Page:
Learn French in San Francisco: France “Knights” Gabrielle Durana of EFBA
In recognition of her success in promoting French language and culture, Gabrielle Durana has been named Chevalier (knight) of the Order des Palmes Académiques. Durana is the founder and president of Education Francaise of the Bay Area (EFBA.)
EFBA is a San Francisco non-profit organization that offers French classes in after school programs, plus summer camp, for students from 5-18 years old. EFBA’s disrupting model is that classes are taught at local public schools. They are high quality, affordable and focus on teaching French language and culture in a play-based strategy that makes learning a language fun and easy.
“French classes start after a long day at regular school, so we must create a pleasurable experience,” said Durana. “Our classes create intrinsic motivation in kids and craft a personal and enjoyable experience in learning French. Our challenge is to teach language part-time that has the same outcome as full time. In fact, on average, it takes 20 years for a person to have a mature command of a language with all its cultural references. We must do it in stopwatch form.”
EFBA also works because it has strong relationships with 20 public schools throughout the Bay Area, from San Francisco, up to Marin County and across the bay to Oakland; to towns along the peninsula and down to South Bay cities such as Santa Clara. These schools provide neighborhood locations that are easy for parents to get to, and can provide afternoon support for children while their parents work.
“Not only does Gabrielle create successful educational programs to promote the French language in strong local organizations, but she goes deeper than that,” said Stéphane Ré, Cultural Attaché at the Consulate General of France in San Francisco. “She helps students discover the French culture and makes them feel comfortable. She’s an ambassador of relationships between France and the U.S.”
The Ordre des Palmes Académiques is an order of Chivalry of France for academics, cultural and educational leaders. It was created by Napoleon I to recognize members of the University of Paris in 1808. Napoleon III extended the honour in 1866 to include major contributions to French national education and culture by anyone, including non-French citizens and expatriates who excel at expanding French culture throughout the world. Every year, French embassies from around the world propose five or six candidates for the honour. The selection process takes more than a year, and the Minister of Education in Paris makes the final decision.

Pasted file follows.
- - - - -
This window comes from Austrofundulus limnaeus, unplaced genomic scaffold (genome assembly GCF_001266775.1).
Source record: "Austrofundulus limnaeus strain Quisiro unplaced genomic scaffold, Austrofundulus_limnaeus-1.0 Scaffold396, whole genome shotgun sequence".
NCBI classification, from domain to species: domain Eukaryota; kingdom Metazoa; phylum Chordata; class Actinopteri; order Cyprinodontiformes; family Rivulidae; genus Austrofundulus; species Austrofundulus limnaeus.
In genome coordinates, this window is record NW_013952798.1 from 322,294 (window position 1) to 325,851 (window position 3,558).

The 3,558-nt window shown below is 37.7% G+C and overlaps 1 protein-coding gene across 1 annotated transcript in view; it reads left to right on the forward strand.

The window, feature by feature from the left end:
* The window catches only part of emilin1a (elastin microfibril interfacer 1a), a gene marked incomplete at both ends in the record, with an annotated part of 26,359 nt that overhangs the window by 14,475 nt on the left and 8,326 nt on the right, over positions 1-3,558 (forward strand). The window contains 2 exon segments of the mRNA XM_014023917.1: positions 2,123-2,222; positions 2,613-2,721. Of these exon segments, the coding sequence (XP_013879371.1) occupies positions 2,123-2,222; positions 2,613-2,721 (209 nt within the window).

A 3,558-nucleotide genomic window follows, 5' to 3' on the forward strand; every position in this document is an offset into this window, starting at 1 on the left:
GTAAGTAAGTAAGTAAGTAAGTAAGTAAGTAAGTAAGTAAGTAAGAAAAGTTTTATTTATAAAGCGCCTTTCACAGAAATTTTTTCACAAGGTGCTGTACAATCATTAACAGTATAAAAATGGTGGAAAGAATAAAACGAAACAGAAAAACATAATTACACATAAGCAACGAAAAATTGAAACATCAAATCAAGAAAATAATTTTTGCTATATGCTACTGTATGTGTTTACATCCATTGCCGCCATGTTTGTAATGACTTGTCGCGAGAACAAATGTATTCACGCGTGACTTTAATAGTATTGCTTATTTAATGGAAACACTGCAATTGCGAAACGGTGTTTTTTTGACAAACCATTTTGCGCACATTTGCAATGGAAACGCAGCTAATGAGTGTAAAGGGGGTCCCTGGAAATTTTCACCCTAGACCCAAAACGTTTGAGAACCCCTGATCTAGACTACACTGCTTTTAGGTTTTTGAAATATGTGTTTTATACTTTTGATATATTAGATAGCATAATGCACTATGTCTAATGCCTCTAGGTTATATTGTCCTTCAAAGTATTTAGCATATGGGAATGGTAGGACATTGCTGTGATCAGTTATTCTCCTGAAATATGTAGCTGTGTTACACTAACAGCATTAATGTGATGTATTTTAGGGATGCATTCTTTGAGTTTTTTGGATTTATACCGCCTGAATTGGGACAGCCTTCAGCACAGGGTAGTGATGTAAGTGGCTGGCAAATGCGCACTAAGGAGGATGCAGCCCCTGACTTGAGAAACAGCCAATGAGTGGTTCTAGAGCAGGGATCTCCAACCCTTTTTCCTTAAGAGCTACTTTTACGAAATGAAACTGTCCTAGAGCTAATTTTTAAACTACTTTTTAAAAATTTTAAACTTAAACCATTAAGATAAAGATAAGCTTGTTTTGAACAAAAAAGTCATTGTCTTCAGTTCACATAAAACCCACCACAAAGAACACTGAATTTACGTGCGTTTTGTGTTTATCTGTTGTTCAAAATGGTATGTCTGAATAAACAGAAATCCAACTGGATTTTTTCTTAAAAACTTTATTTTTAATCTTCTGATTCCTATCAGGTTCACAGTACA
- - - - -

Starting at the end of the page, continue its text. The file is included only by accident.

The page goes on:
“It’s a beautiful symbol and a nice surprise, although when the consulate (French) called I didn’t know what it was about,” said Durana. “I told them to look me up on the Internet.”
The consulate did research her resume, and probably much more. Durana’s resume includes an Economics, Business, Law degree from L’Ecole Normale Supérieure de Cachan (equivalent to Harvard or Stanford in the U.S.,) and she was a tenured Law and Economics professor at age 23 at the Ministère Education Nationale. Once she was a finalist, Bénédicte de Montlaur, Cultural Counselor from the French Embassy in New York, visited her. It turns out that Durana and de Montlaur attended the same school in France and had the same Arabic teacher.
On March 4, 2016, Durana was awarded the Chevalier at a formal ceremony in San Francisco. The decoration is two crossed silver palm fronds worn on a violet ribbon.
“It’s the coolest thing I’ve ever seen,” said one of the EFBA students who attended the ceremony. Durana says she will keep the decoration in a drawer with her personal treasures.
“The paradox of this recognition is that I didn’t accomplish it by myself,” said Durana. “It was a huge, collective success by the staff and board members. In particular, Elaine McMurray, now a Board member and Secretary, has been helping EFBA and advising me from the beginning. Julien Gaulon Brain has also been a great advisor and has been Treasurer since 2013.
“I’m inspired to continue,” said Durana. “I love what we do and want to continue with it beyond the Bay Area, perhaps even go nationwide.”
EFBA’s mascot, Virgule, is known to say, “We speak French. What’s your superpower?” The superpower behind Virgule is Durana and her team.
Martha Sessums is the France Today Ambassador for San Francisco
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